Heavy smoke and the dark night meant the makeshift rescue crew could hardly see. But they managed to find a 5-year-old and a 6-year-old, plucking them from the water and handing them over to the Coast Guard, Lovitt said.

As dawn approached, the life Lovitt had loved kept burning all around her, she said.

“There were waves on fire.”

Hawaii Army National Guard helicopters drop water from buckets on the wildfire Wednesday.

Back in Lahaina, paramedics had texted Dr. Reza Danesh with the horror they’d witnessed.

“‘Hey docs, there’s bodies on the ground, a lot and they’re around,’” recounted the emergency medicine doctor.

Danesh headed in.

“I didn’t realize what I was walking into” when he got there Wednesday, said the founder of MODO Mobile Doctor. “It reminded me a little bit of Covid and the pandemic, how you’d see images from New York, it was a ghost town.”

“It was still fresh and hot,” Danesh told CNN, “like an atomic bomb had gone off.”

The doctor found people who hadn’t eaten or drank water for hours, he said. He and his staff treated people in serious shock, with respiratory problems, with eye injuries.

The survivors told him their stories, which he shared on Instagram: One man had used a rope to rappel three stories down from his apartment when he saw the flames. He’d felt how hot the walls were and knew not to open his door. The man said everyone else in his building died, according to the doctor.

A woman in her Front Street apartment got surrounded by flames along with her neighbors, Danesh recalled her telling him. She left her pet bird, jumped the sea wall with her neighbors and fled with them into the ocean. Some paddled out on rafts and surfboards, she later told Danesh in a video. She watched one of her neighbors die from smoke inhalation, she said.

A man walks Wednesday past wildfire wreckage in Lahaina.

When he entered Armageddon from the hilltop, Aguiran also had seen the bodies, perhaps among at least 55 people confirmed dead through Thursday in the fire, with the tally expected to rise.

Aguiran and other islanders had grabbed buckets of water to try to save homes yet untouched by the blaze, soaking the land around them to try to protect them from burning, said his cousin Ella Sable Tacderan.

But the fire was too much. Aguiran watched his parents’ house burn down, one of five family homes destroyed, Tacderan said, and among more than 270 structures declared impacted so far by the fire in Lahaina.

“He is scarred,” she said of Aguiran, who with 22 other relatives is taking refuge at Tacderan’s home in Wailuku Maui, taking stock of the terror, the trauma and the yet unknowable future.

Lawrence, her sanctuary staffers and their animals ended up at a 12-floor hotel parking garage in Kaanapali only to meet a horrifying realization: “We forgot two tortoises and seven birds we accidentally left behind,” she said.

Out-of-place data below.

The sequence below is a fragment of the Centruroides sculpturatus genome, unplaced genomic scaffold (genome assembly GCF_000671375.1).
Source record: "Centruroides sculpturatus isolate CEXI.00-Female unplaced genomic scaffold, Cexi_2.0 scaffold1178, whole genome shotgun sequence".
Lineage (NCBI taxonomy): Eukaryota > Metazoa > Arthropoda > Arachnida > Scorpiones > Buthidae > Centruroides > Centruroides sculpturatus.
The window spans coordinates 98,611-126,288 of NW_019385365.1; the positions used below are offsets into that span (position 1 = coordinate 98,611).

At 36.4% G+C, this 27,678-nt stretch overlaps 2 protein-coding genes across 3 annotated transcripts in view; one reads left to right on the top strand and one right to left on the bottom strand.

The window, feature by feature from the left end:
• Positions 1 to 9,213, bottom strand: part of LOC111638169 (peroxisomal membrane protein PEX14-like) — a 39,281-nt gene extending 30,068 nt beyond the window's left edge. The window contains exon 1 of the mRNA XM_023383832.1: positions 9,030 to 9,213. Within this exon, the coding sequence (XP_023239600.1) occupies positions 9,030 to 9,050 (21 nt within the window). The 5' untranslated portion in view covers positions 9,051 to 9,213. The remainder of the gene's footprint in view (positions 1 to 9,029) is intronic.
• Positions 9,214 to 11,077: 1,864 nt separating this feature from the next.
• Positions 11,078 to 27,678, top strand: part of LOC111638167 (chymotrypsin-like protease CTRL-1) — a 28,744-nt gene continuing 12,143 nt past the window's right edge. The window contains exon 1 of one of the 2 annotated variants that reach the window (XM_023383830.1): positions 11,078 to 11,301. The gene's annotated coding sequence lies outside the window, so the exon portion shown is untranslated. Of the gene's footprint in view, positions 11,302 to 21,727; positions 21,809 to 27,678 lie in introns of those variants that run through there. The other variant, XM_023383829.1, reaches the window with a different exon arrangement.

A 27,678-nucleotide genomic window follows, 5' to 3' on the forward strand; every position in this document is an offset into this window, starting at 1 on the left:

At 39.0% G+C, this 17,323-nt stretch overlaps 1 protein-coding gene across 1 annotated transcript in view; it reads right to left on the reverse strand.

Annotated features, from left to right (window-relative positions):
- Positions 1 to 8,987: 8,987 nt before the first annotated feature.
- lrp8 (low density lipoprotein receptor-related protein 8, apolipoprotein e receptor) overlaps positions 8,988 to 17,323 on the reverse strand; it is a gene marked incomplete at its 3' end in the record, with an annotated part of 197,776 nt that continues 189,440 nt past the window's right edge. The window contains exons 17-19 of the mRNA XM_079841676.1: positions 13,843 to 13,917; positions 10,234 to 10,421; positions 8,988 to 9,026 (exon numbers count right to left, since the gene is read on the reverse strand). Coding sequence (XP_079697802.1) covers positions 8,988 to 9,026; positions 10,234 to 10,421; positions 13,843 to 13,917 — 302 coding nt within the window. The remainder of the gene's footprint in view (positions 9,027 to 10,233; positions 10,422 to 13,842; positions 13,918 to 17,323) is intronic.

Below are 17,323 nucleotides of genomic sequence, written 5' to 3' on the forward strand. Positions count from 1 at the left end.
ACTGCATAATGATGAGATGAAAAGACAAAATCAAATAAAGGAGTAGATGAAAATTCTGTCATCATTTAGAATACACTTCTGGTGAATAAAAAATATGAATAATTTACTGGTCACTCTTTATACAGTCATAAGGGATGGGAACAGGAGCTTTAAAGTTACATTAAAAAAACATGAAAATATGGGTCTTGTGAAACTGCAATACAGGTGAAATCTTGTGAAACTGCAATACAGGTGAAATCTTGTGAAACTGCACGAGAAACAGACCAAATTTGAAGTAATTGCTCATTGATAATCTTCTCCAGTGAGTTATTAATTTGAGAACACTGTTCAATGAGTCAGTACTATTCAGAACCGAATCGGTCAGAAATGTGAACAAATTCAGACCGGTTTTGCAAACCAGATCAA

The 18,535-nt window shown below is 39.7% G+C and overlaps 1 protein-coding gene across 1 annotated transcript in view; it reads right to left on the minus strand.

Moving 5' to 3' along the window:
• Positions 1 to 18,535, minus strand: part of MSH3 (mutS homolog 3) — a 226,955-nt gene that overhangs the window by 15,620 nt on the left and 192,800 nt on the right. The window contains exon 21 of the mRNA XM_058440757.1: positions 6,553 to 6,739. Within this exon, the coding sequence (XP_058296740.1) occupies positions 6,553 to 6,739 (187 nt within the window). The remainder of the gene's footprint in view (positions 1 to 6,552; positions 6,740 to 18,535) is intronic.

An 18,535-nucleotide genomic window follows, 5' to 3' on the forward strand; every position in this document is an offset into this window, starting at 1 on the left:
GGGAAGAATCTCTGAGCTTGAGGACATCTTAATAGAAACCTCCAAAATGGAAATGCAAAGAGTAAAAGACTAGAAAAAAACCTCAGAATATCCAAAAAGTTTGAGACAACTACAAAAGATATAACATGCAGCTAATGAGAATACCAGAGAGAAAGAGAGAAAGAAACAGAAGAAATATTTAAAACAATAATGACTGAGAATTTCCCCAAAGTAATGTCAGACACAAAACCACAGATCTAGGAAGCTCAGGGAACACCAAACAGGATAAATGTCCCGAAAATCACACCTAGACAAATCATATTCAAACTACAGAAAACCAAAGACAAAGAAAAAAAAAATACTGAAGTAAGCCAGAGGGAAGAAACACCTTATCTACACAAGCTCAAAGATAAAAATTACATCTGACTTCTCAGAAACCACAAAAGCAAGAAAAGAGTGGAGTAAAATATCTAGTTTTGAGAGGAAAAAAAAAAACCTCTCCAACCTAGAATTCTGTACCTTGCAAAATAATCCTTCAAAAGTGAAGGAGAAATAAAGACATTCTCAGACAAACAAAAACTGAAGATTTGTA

“Everyone was like, ‘Yes, yes. I got them,’ but … we didn’t,” she said. “We actually left those animals to fry. It’s unbelievable. My heart is destroyed, knowing their fear, knowing I told them, ‘You’ll never have to worry when you’re with me, never.’

“And I left them,” she said. “I can’t fathom their fear.”

The survivors – human and animal – were stuck in the parking deck for 30 hours without food, water or sleep as the surviving creatures were dropped off at sanctuaries, Lawrence said.

Their caretaker’s nightmare isn’t over.

“I’m covered in soot, still wearing the clothes I had on from the day of the fire; that’s all I’ve got,” she said Thursday from a friend’s home in Huelo. “I lived there for 32 years, but it feels like I was never born. I’ve got nothing else.”

Lovitt’s skiff arrived some 7 miles north at Kaanapali Beach late afternoon the day after the fire ordeal began, she said.

“We looked like refugees or something,” Lovitt said. “It was like something out of a movie.”

Finally ashore, they helped another boat unload humanitarian aid supplies, she said. And though the power is out, Lovitt’s house still stands – and is sheltering those whose homes are just debris.

Kaleiopu and his grandpa also got out of Lahaina, as did his brother and their dad, who before spotting the other son in evacuation traffic had feared his whole family dead, he said.

Still, “the home is lost,” Kaleiopu said.

“Everything in Lahaina is completely gone,” he said, referencing aerial footage. It “was completely devastating to see when we woke up, seeing what our town had transformed into just overnight.

“Everyone that I know and love, everyone that I’m related to, that I communicate with, my colleagues, friends, family – we’re all homeless.”

Davis made it out alive, too, from her family’s generational home. She and her relatives now also are apart in temporary houses after “everything that we’ve owned, in all my 50 years of life, is completely burned to the ground,” she said.

Front Street, known for its art galleries, stores, restaurants and historical sites, has been “completely impacted and leveled,” Davis said. “There’s absolutely nothing left of our neighborhood.”

“It’s a loss of our entire community, our town that we’ve known it to be for generations,” she said.

“We’re shook to our core.”